Campaign 2: Refugees Welcome
Following an introduction to Refugees Welcome MK from Area Dean and Co-chair Tim Norwood, Zvi Friedman of MK & District Reform Synagogue (pictured below left) gave testimony of his family’s experiences as refugees nearly 100 years ago. Debbie Brock of MK Cenotaph Trust (pictured below right)outlined the formal process required for creation of a pillar at MK Rose to mark World Refugee Day.
Then Jess Maddocks of Citizens UK and Fred Grindrod of NASUWT teachers’ union awarded Refugee Welcome Schools certificates to three schools and MK College who have recently been accredited (Jubilee Wood, St. Paul’s Catholic School, MK College and Lord Grey School – pictured below). “This puts MK in the lead nationally,” said Jess Maddocks.
A Special Contribution award was made to Janan Abdulbake, headteacher of Al Ajyal Supplementary School (pictured below) for encouraging mainstream schools to achieve Refugees Welcome School accreditation.
Then students from St. Paul’s Catholic School (main picture at top) asked to the front the secondary headteachers of MK Academy, Walton High and The Radcliffe School (pictured below), who were asked and agreed that their school would pursue Refugee Welcome accreditation.
The final goal of Citizens:mk’s new Refugees Welcome campaign is to launch MK’s first Sponsor Refugees scheme, in which a community group raises £9,000, secures accommodation and commits to helping a newly arrived Syrian refugee family to settle in. Rev Gill Barrow-Jones (pictured below) of St. George’s Church, Wolverton, asked party leaders to pledge that MK Council would formally approve the launch of the scheme, as legally required.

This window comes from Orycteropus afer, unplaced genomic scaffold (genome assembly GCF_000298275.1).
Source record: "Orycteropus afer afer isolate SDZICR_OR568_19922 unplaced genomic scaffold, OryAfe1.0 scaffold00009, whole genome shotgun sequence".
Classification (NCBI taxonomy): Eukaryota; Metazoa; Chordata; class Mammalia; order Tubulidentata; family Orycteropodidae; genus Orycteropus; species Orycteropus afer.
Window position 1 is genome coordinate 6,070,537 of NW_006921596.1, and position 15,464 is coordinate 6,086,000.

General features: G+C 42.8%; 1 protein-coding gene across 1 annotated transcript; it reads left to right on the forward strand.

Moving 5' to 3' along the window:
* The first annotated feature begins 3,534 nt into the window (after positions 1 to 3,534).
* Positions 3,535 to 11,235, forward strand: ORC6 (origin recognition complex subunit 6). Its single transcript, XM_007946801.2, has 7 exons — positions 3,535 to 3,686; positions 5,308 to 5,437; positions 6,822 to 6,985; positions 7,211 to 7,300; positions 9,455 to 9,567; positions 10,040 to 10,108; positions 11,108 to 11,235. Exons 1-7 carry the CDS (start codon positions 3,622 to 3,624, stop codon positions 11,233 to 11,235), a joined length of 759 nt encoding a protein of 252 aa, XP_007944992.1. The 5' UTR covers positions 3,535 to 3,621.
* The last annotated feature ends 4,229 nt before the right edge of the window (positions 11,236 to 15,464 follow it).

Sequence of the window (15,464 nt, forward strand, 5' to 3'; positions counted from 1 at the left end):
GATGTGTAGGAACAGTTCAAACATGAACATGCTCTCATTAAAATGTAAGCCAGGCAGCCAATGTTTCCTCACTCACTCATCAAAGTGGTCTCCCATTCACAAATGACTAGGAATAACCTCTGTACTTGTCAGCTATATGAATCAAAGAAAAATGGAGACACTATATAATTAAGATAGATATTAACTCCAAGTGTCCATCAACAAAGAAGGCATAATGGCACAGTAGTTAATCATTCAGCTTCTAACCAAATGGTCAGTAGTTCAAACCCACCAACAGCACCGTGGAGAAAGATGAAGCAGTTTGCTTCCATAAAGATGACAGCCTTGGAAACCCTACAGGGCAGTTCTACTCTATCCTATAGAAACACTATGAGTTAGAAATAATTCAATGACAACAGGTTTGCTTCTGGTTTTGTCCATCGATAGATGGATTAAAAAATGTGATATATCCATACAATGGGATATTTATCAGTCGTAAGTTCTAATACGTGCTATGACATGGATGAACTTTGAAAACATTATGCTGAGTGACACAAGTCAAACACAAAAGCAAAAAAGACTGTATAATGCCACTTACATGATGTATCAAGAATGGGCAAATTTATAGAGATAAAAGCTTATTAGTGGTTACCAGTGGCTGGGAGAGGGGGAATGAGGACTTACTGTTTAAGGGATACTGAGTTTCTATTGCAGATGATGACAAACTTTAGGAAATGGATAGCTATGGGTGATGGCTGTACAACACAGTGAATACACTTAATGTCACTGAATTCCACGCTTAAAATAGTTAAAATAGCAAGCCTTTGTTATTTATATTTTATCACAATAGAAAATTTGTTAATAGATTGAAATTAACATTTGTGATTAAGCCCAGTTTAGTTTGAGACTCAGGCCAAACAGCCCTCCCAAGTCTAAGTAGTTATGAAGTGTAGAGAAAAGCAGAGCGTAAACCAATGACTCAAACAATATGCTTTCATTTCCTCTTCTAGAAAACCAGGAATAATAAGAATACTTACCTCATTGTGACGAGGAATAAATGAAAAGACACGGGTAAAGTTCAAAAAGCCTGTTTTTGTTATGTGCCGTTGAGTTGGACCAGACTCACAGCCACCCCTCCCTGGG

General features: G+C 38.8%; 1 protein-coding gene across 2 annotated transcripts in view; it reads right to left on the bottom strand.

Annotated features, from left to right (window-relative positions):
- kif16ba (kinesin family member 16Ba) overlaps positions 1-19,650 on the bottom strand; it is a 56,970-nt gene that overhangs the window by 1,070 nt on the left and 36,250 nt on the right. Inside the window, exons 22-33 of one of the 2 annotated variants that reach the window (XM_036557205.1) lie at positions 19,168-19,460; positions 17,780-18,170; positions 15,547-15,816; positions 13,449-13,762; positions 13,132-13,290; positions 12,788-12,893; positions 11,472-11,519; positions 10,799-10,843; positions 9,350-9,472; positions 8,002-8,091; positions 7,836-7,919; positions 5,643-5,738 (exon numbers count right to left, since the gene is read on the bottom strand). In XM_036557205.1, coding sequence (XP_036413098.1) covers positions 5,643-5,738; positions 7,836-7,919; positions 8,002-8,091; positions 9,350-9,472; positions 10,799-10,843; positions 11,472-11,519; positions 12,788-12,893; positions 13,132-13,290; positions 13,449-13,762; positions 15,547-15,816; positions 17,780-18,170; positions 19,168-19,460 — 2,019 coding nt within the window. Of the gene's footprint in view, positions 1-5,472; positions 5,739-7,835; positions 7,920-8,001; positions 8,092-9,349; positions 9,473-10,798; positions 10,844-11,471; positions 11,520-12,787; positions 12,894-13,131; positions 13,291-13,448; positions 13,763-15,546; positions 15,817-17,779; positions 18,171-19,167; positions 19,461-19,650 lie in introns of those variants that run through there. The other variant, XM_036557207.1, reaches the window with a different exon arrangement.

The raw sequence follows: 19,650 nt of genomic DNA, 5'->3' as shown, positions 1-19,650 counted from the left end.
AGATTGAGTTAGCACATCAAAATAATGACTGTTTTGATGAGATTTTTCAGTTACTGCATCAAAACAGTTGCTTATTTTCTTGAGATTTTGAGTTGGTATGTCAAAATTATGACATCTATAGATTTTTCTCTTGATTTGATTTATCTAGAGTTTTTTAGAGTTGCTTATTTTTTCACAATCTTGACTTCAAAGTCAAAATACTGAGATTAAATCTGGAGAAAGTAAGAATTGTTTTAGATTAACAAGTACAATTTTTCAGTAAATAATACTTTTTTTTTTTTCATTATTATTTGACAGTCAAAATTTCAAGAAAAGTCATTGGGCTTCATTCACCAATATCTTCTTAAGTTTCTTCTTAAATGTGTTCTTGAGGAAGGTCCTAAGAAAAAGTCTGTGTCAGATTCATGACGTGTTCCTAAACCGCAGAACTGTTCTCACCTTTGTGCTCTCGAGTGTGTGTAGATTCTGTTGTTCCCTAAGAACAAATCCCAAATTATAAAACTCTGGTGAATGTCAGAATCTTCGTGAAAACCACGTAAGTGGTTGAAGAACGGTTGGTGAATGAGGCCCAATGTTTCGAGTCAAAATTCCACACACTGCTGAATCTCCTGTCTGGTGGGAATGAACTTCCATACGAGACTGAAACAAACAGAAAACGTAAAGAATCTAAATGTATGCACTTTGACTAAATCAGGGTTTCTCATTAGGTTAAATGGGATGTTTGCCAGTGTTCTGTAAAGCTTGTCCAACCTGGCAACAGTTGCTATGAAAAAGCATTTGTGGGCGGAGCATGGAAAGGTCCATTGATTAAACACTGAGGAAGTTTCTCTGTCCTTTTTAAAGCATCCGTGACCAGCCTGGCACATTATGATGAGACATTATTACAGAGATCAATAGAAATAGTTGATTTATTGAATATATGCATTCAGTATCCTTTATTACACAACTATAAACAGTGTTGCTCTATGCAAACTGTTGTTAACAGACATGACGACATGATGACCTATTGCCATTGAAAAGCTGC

Campaign 3: Fair Work
The ‘Fair Work’ campaign presentation began with Fr Francis Higgins of St. Augustine’s Catholic Church (pictured below) talking about how unfair employment practices are criticised in the Bible.
When campaign leader Hala Afify began speaking, she was dramatically interrupted by testimonies shouted from around the hall (pictured below left): “People on zero-hours contracts are more likely to be young, part-time and women”, “I had to change my name to Agnes as my Polish name was a barrier to me getting a job”, “I worked four years as a System Analyst on a zero hours contract and never knew if I was an employee or self-employed”.
Hala gave her own testimony and explained that law firm Dentons had helped to draft the new ‘Fair Work Charter‘ which local employers were to be asked to sign up to, starting with MK Council. Anna DeLiddo of The Open University (pictured above right) explained that she has been involved in a bid for a research grant to help the Fair Work campaign understand the impact of being fired by email.
It was then the turn of the leaders of MK’s main political parties (pictured below – Cllr Peter Marland (Labour), Cllr Alex Walker (Conservative) and Cllr Douglas McCall (Lib Dems) – to respond in turn to the three Asks.
The Asks were:
read and consider all the text messages gathered at this Assembly, circulate to other Councillors, discuss at full Council meeting, and report back to Leadership Group members within three months?
commit MK Council to formally approving a Community-led Sponsor Refugees scheme in Wolverton?
commit MK Council to Level one Fair Work Charter status, committing the Council to maintaining a fair job application process and talking with contracting agencies about fair transparency and termination processes as outlined in the Fair Work Charter?
All three party leaders agreed to all three asks above apart from Cllr Walker (pictured below)who said he couldn’t commit to Ask 3, but would discuss it further with Citizens:mk campaign leaders.
Cllr Douglas McCall (pictured below), pledged commitment to all of the Asks.
Special event: Weaving Trust Between Leave and Remain